The need for major dental coverage was a focus of the GTFF’s activities on Friday. In addition to the rally outside Johnson Hall, an event the GTFF feels quite pleased with, the GTFF bargaining team read written statements by 7 GTFs and had one GTF speak about her dental issues. The stories from GTFs were extremely personal and emotional. Collectively, their stories covered an enormous range of issues and causes. Some statements exposed chronic dental issues the GTF author has had for years, some dealt with issues form accidents, while some dealt with issues that can be traced to lacking oral health access during childhood. Some GTFs have had to permanently modify their chewing pattern to save themselves serious pain. A majority of the GTFs who submitted statements of spoke in person have been putting off their medical care because it is a cost they simply cannot afford. Some have had some dental work done, but have been putting off more permanent solutions due to the cost—constantly hoping the temporary dental work they have done doesn’t suddenly fail and leave them in intense pain. Those that went through with the necessary medical procedures incurred hundreds or thousands of dollars in debt, or had to ask their family for financial help, or raided their retirement accounts to afford the care they need. These “solutions”—debt or pain—aren’t acceptable in a professionalized academic workplace. They are a serious burden on the physical and mental health of graduate students—affecting both their work and the ways they are perceived by those around them. This is a problem the University has the power to solve. And yet, their sole response to our major dental proposal has been to try to completely rewrite our health insurance plan—without oversight from the GTFF. Hopefully, the University will change its tone during the next bargaining session. If not, it will be a very telling statement as to how much the University values its graduate employees as human beings.

While not one of the GTFF’s bargaining priorities initially, the University and GTFF found themselves at odds over the policy concerning GTF coverage of the work duties of striking workers. The University wants to adjust our CBA to allow them to ask GTFs to cover the work duties of other union workers in the event these latter go on strike. The GTFF responded by declining this suggestion and making it explicit that any GTFs who volunteers to perform duties for striking workers get paid for that work. The University agreed that “obviously if they do some work, they are going to be compensated for it” (that’s a quote and an idea we hope they continue to believe in when suggesting sick GTFs just ask some of their friends to cover their classes). They made clear that their intent in changing the current CBA language was to be allowed to ask GTFs to scab for striking workers. The GTFF is not interested in allowing this to happen. The other union workers are our allies. We must continue to support each other in the struggle to protect our rights, especially when they are being infringed upon by our employers. Even just asking GTFs to work puts them in an uncomfortable position vis-à-vis their friends and coworkers in other unions. It also creates an awkward atmosphere between GTFs as they must now have a conversation about the possibility of scabbing. Additionally, allowing a supervisor to ask an employee to do work that does not fit into their work duty can be uncomfortable for GTFs who wish to decline, but fear upsetting their supervisor for fear of possible retribution. For these reasons, the GTFF continues to rebut allowing the university to ask GTFs to scab.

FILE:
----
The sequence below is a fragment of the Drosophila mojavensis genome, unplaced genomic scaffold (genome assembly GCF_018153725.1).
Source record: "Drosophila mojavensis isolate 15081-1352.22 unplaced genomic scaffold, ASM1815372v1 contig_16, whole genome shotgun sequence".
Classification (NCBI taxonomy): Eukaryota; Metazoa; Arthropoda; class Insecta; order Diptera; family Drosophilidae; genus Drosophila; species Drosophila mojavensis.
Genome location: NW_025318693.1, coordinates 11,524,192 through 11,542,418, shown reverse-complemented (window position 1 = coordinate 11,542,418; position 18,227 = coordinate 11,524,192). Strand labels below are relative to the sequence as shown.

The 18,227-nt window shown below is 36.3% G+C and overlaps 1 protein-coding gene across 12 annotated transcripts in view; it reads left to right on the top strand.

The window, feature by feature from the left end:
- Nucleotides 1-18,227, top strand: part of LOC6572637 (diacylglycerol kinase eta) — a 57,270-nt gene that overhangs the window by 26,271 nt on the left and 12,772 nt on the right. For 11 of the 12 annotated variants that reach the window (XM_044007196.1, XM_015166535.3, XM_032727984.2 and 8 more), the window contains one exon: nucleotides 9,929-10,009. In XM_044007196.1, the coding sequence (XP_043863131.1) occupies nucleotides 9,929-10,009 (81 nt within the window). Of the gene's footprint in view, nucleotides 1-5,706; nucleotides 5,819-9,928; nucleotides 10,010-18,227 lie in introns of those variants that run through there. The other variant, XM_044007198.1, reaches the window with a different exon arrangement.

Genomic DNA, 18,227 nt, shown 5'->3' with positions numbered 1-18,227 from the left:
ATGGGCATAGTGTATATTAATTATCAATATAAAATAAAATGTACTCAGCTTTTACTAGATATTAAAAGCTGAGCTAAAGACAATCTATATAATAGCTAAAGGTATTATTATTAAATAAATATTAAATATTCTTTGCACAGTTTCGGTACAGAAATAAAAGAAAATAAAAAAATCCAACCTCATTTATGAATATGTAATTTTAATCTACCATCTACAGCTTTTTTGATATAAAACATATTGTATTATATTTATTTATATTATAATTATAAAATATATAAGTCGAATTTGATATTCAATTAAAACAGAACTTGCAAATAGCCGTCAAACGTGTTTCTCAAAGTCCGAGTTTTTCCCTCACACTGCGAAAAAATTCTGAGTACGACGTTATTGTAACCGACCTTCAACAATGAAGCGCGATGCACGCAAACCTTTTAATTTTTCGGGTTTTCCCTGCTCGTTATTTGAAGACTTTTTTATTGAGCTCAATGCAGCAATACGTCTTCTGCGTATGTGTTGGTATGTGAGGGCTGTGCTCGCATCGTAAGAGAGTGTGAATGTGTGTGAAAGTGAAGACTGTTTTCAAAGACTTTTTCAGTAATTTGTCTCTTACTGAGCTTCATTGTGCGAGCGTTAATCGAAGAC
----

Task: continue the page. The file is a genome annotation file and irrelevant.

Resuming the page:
The bargaining team would like to continue to thank our supporters around campus. We’ve had official statements of support from our friends at SEIU and UA . Both other unions (and our allies at SLAP) sent representatives and speakers to our Major Dental Rally earlier in the day on Feb. 14th. Your support is invaluable to us and our commitment to you is unwavering. We are all in this together.

We also want to thank the GTFs who turned out to the Rally and the bargaining session. We are working as hard as we are to support you, we are thrilled you are also supporting us. A special thanks to Rachel Winchester from Music and Dance for helping us out for being our Tooth Fairy at the rally on Friday. You did a fantastic job, thank you. Finally, thanks to all the GTFs who sent statements to the bargaining table, spoke at the table or spoke at the rally. Speaking on personal health issues can be very difficult, we applaud your strength to speak out and thank you for your beautifully written statements.

The next bargaining session, scheduled for Feb. 21st, should be very lively. The GTFF will make formal responses to the University’s proposals regarding healthcare, wages and other economics-related articles. At the Feb. 14th session, the GTFF presented the University with some quick data on the historic discrepancy between the University’s own recommended cost of living figure and the wage income GTFs actually earn. This gap has closed very little over the past 6 years (3 bargaining cycles) and continues to leave many GTFs more than $280 short every month, even before taxes are removed. We compared the University’s and the GTFF’s wage proposals in this regard. The University’s proposal decreases the gap by less than $30 over the next two years, while the GTFF’s proposal closes the gap almost entirely. As a whole, the GTFF bargaining team is pleased to see movement and get some TA’s done, but still frustrated to not have movement on our top 3 priorities (a cost of living wage increase, major dental, and parental leave). We are hopeful, though, that the University will take our proposals more seriously at the next session.